Root rot

Posted: 04/04/2015 at 19:29

The chances are the weigela just didn't survive the transplant and died, after which the fungus took hold.  Waterlogging will kill most shrubs until they are well established, so that could have been the problem in a clay soil, especially as you mentioned sodden roots. By digging a hole in clay you can actually make things worse and create a sump into which the water from the surrounding clay will run.

Only a very, very few fungi attack living plants (Honey fugus being the most common.)  If you remove the stump, dig the area over well and add plenty of good stuff like well-rotted farmyard manure and home-made compost as well as a lot of grit, you should be able to plant just about anything.  The fungus isn't something to worry about.

Anyone done any gardening today?

Posted: 04/04/2015 at 18:57

Carrots and parsnips sown in the raised beds, another 15 broad beans in small pots sown.  Fair bit of weeding - they're growing fast now!  Noticed my verbascums have finally germinated, as have the seeds from a Japanese quince fruit which I left on the plant all winter before sowing them a couple of weeks ago.

Discussions started by BobTheGardener

Little Red Devils (Lily beetles)

They're about now! 
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Last Post: 06/04/2015 at 17:03

Christmas has come early

New trees 
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Anyone for squirrel crumble?

Thieving rodents 
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Plant ID quizzes

Have fun identifying plants! 
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Watering dried-out pots

Tip to help to stop water running straight through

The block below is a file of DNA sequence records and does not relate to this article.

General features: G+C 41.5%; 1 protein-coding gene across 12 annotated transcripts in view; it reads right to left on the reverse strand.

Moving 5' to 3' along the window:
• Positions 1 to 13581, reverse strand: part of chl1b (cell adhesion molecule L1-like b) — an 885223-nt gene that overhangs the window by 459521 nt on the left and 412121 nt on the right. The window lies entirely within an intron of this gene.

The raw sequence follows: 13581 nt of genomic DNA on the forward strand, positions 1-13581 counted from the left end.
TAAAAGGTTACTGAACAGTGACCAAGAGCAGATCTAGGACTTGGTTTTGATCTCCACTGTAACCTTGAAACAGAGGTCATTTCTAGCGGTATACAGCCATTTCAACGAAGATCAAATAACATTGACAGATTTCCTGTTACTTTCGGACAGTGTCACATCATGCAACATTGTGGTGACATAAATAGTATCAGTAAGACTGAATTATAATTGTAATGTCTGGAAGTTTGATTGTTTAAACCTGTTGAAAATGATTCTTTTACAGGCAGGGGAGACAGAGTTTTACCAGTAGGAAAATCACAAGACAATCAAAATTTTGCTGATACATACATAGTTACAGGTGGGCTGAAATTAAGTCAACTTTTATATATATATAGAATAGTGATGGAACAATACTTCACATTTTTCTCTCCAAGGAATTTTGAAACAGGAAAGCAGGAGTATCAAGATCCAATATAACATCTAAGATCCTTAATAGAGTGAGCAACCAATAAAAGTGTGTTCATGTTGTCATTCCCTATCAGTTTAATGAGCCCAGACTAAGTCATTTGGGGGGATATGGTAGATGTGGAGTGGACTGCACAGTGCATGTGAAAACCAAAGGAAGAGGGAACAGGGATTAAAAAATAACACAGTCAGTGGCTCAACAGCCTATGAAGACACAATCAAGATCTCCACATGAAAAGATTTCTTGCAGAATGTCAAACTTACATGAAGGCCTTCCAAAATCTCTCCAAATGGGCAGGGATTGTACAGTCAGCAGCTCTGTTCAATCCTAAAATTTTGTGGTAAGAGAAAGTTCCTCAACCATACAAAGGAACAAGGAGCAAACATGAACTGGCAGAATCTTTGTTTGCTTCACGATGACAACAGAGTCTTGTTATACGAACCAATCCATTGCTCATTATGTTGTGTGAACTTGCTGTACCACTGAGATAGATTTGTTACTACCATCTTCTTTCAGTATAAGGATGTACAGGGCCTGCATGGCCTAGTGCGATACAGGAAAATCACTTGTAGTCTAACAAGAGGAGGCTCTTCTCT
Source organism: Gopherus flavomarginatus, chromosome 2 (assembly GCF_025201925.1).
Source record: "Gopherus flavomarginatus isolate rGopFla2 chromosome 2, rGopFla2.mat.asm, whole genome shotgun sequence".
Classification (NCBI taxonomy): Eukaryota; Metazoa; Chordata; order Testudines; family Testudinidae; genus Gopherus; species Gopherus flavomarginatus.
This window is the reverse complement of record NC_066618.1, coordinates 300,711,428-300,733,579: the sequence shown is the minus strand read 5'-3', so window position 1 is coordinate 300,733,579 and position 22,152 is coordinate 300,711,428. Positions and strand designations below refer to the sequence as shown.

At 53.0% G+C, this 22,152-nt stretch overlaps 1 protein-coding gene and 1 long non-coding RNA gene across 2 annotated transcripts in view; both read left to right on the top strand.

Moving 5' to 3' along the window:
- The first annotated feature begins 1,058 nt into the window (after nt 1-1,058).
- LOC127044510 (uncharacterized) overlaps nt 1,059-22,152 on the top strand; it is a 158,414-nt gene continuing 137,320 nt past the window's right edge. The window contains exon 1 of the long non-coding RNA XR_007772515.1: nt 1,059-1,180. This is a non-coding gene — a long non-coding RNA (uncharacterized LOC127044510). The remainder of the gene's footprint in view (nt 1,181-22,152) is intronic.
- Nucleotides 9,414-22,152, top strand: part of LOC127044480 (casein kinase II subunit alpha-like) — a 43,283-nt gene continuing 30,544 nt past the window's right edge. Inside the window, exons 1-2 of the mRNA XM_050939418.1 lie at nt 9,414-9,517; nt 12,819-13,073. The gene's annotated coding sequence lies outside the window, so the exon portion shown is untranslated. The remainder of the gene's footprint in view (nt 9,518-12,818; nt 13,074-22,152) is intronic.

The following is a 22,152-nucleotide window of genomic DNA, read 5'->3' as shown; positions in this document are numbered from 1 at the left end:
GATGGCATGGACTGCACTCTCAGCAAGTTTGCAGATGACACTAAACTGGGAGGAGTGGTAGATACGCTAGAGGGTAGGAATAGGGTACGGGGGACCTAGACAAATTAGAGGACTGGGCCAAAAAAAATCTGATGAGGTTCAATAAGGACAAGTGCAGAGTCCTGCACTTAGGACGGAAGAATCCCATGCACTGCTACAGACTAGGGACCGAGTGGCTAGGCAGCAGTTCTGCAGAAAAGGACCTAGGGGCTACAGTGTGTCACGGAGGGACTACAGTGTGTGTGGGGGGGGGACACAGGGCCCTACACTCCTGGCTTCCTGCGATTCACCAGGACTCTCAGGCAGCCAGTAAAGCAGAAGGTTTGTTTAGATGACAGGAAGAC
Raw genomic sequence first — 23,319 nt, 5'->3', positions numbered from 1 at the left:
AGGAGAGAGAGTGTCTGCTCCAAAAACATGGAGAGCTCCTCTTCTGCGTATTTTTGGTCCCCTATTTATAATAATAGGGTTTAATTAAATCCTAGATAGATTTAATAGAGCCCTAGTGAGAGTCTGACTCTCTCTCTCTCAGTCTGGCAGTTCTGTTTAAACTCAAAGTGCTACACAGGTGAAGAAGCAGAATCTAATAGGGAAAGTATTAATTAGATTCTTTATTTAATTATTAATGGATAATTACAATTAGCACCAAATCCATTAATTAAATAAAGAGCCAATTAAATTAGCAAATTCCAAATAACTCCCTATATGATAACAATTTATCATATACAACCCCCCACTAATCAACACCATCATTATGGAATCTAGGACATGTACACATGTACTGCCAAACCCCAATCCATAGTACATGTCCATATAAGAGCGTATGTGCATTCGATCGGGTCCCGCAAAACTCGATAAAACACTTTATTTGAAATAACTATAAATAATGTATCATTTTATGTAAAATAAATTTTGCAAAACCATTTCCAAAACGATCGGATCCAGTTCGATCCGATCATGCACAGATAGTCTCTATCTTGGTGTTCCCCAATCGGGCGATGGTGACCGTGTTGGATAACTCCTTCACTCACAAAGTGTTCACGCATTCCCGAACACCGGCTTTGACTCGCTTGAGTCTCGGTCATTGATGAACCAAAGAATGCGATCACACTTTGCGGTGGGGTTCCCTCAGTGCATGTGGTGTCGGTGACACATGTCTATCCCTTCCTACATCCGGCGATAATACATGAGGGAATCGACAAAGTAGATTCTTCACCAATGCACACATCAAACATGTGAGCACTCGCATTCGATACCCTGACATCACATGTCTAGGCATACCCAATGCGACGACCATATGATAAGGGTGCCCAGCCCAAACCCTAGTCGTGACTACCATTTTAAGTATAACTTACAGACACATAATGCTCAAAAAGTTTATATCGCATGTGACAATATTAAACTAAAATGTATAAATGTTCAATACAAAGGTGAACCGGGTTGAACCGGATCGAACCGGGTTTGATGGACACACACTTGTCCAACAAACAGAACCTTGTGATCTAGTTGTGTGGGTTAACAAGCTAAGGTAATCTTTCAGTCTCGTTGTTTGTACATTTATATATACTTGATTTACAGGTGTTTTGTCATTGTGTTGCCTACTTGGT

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Blackfly - ladybirds to the rescue!

Broad bean tip blackfly infestation 
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Last Post: 13/07/2014 at 18:04

Bob's guide to picking soft fruit

Only fto be read by your household's main gardener! 
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Lovely surprise

I went down the garden in the gloom.. 
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Last Post: 18/06/2014 at 14:32

Dragonfly/Darter/Mayfly ID?

Flew into the polytunnel for a while 
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Last Post: 01/06/2014 at 21:44

A week of rain = jungle garden!

It's been too wet to really do anything outside.. 
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Last Post: 01/06/2014 at 17:42

Deep Down & Dirty: The Science of soil

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Last Post: 24/04/2014 at 11:30

Check your delphiniums for caterpillars

Look for distorted and damaged leaves near the tips 
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Last Post: 22/04/2014 at 10:58

Seed grown Wisteria finally in flower - Hooray!

Planted many years ago 
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Last Post: 15/04/2014 at 12:39

Oops!

Polytunnel growing 
Replies: 16    Views: 668
Last Post: 16/04/2014 at 19:05

First day of (meteorological) Spring

How id your garden looking 
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Last Post: 03/03/2014 at 20:31
1 to 15 of 27 threads